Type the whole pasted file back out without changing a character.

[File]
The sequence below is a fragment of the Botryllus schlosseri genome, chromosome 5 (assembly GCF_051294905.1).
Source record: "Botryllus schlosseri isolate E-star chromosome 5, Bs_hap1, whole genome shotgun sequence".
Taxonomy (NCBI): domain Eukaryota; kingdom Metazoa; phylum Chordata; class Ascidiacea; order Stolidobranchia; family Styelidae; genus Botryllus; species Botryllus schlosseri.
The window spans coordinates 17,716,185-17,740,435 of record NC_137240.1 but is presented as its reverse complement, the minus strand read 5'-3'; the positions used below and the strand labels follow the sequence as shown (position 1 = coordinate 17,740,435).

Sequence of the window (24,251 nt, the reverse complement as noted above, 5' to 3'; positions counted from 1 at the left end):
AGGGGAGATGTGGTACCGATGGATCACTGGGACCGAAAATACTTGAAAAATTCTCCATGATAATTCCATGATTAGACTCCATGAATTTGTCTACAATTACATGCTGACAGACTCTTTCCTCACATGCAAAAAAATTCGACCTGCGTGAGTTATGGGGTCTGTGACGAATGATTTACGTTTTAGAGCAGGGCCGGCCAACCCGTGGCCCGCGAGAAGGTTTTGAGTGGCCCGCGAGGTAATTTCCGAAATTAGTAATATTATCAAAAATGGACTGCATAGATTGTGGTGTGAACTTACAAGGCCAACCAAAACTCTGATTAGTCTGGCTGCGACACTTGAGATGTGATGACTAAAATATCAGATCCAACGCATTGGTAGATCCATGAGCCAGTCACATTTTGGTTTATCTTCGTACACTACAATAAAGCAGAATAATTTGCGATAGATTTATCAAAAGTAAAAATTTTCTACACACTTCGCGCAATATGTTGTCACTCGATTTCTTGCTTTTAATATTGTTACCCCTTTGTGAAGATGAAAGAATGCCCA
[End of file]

The sequence below is a fragment of the Botryllus schlosseri genome, chromosome 5 (assembly GCF_051294905.1).
Source record: "Botryllus schlosseri isolate E-star chromosome 5, Bs_hap1, whole genome shotgun sequence".
Taxonomy (NCBI): domain Eukaryota; kingdom Metazoa; phylum Chordata; class Ascidiacea; order Stolidobranchia; family Styelidae; genus Botryllus; species Botryllus schlosseri.
The window spans coordinates 17,716,185-17,740,435 of record NC_137240.1 but is presented as its reverse complement, the minus strand read 5'-3'; the positions used below and the strand labels follow the sequence as shown (position 1 = coordinate 17,740,435).

Sequence of the window (24,251 nt, the reverse complement as noted above, 5' to 3'; positions counted from 1 at the left end):
AGGGGAGATGTGGTACCGATGGATCACTGGGACCGAAAATACTTGAAAAATTCTCCATGATAATTCCATGATTAGACTCCATGAATTTGTCTACAATTACATGCTGACAGACTCTTTCCTCACATGCAAAAAAATTCGACCTGCGTGAGTTATGGGGTCTGTGACGAATGATTTACGTTTTAGAGCAGGGCCGGCCAACCCGTGGCCCGCGAGAAGGTTTTGAGTGGCCCGCGAGGTAATTTCCGAAATTAGTAATATTATCAAAAATGGACTGCATAGATTGTGGTGTGAACTTACAAGGCCAACCAAAACTCTGATTAGTCTGGCTGCGACACTTGAGATGTGATGACTAAAATATCAGATCCAACGCATTGGTAGATCCATGAGCCAGTCACATTTTGGTTTATCTTCGTACACTACAATAAAGCAGAATAATTTGCGATAGATTTATCAAAAGTAAAAATTTTCTACACACTTCGCGCAATATGTTGTCACTCGATTTCTTGCTTTTAATATTGTTACCCCTTTGTGAAGATGAAAGAATGCCCA